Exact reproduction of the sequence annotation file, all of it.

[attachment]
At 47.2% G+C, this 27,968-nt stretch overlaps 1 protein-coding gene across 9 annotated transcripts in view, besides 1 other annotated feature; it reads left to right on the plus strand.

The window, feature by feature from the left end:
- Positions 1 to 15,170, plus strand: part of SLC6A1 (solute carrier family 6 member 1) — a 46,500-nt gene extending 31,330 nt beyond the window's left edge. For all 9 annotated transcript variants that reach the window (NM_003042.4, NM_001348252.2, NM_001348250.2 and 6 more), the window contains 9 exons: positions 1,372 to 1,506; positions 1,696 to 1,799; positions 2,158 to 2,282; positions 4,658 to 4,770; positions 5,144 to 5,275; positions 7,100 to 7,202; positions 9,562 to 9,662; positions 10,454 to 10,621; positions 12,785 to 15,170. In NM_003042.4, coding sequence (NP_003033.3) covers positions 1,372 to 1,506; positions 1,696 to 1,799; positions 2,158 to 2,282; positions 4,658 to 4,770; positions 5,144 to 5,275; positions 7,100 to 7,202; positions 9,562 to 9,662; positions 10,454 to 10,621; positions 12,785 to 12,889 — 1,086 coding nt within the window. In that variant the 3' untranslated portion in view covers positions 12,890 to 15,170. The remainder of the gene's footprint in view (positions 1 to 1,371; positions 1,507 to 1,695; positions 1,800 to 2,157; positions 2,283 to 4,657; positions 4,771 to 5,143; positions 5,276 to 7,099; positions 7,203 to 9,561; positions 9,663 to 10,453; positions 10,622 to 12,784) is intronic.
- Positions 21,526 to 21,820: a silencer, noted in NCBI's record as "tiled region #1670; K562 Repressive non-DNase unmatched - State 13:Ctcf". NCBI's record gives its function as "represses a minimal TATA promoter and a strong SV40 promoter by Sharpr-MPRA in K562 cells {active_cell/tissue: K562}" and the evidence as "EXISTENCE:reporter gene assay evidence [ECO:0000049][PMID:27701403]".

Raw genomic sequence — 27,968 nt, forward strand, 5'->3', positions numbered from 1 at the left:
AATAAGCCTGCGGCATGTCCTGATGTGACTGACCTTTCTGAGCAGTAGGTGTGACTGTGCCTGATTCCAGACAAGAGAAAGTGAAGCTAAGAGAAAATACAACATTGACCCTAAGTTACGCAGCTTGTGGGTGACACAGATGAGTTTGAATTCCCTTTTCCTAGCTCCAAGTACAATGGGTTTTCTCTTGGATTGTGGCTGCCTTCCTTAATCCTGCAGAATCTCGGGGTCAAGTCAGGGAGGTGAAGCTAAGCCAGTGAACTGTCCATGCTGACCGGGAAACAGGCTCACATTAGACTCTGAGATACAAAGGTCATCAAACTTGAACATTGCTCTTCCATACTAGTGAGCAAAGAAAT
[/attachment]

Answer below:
At 47.2% G+C, this 27,968-nt stretch overlaps 1 protein-coding gene across 9 annotated transcripts in view, besides 1 other annotated feature; it reads left to right on the plus strand.

The window, feature by feature from the left end:
- Positions 1 to 15,170, plus strand: part of SLC6A1 (solute carrier family 6 member 1) — a 46,500-nt gene extending 31,330 nt beyond the window's left edge. For all 9 annotated transcript variants that reach the window (NM_003042.4, NM_001348252.2, NM_001348250.2 and 6 more), the window contains 9 exons: positions 1,372 to 1,506; positions 1,696 to 1,799; positions 2,158 to 2,282; positions 4,658 to 4,770; positions 5,144 to 5,275; positions 7,100 to 7,202; positions 9,562 to 9,662; positions 10,454 to 10,621; positions 12,785 to 15,170. In NM_003042.4, coding sequence (NP_003033.3) covers positions 1,372 to 1,506; positions 1,696 to 1,799; positions 2,158 to 2,282; positions 4,658 to 4,770; positions 5,144 to 5,275; positions 7,100 to 7,202; positions 9,562 to 9,662; positions 10,454 to 10,621; positions 12,785 to 12,889 — 1,086 coding nt within the window. In that variant the 3' untranslated portion in view covers positions 12,890 to 15,170. The remainder of the gene's footprint in view (positions 1 to 1,371; positions 1,507 to 1,695; positions 1,800 to 2,157; positions 2,283 to 4,657; positions 4,771 to 5,143; positions 5,276 to 7,099; positions 7,203 to 9,561; positions 9,663 to 10,453; positions 10,622 to 12,784) is intronic.
- Positions 21,526 to 21,820: a silencer, noted in NCBI's record as "tiled region #1670; K562 Repressive non-DNase unmatched - State 13:Ctcf". NCBI's record gives its function as "represses a minimal TATA promoter and a strong SV40 promoter by Sharpr-MPRA in K562 cells {active_cell/tissue: K562}" and the evidence as "EXISTENCE:reporter gene assay evidence [ECO:0000049][PMID:27701403]".

Raw genomic sequence — 27,968 nt, forward strand, 5'->3', positions numbered from 1 at the left:
AATAAGCCTGCGGCATGTCCTGATGTGACTGACCTTTCTGAGCAGTAGGTGTGACTGTGCCTGATTCCAGACAAGAGAAAGTGAAGCTAAGAGAAAATACAACATTGACCCTAAGTTACGCAGCTTGTGGGTGACACAGATGAGTTTGAATTCCCTTTTCCTAGCTCCAAGTACAATGGGTTTTCTCTTGGATTGTGGCTGCCTTCCTTAATCCTGCAGAATCTCGGGGTCAAGTCAGGGAGGTGAAGCTAAGCCAGTGAACTGTCCATGCTGACCGGGAAACAGGCTCACATTAGACTCTGAGATACAAAGGTCATCAAACTTGAACATTGCTCTTCCATACTAGTGAGCAAAGAAAT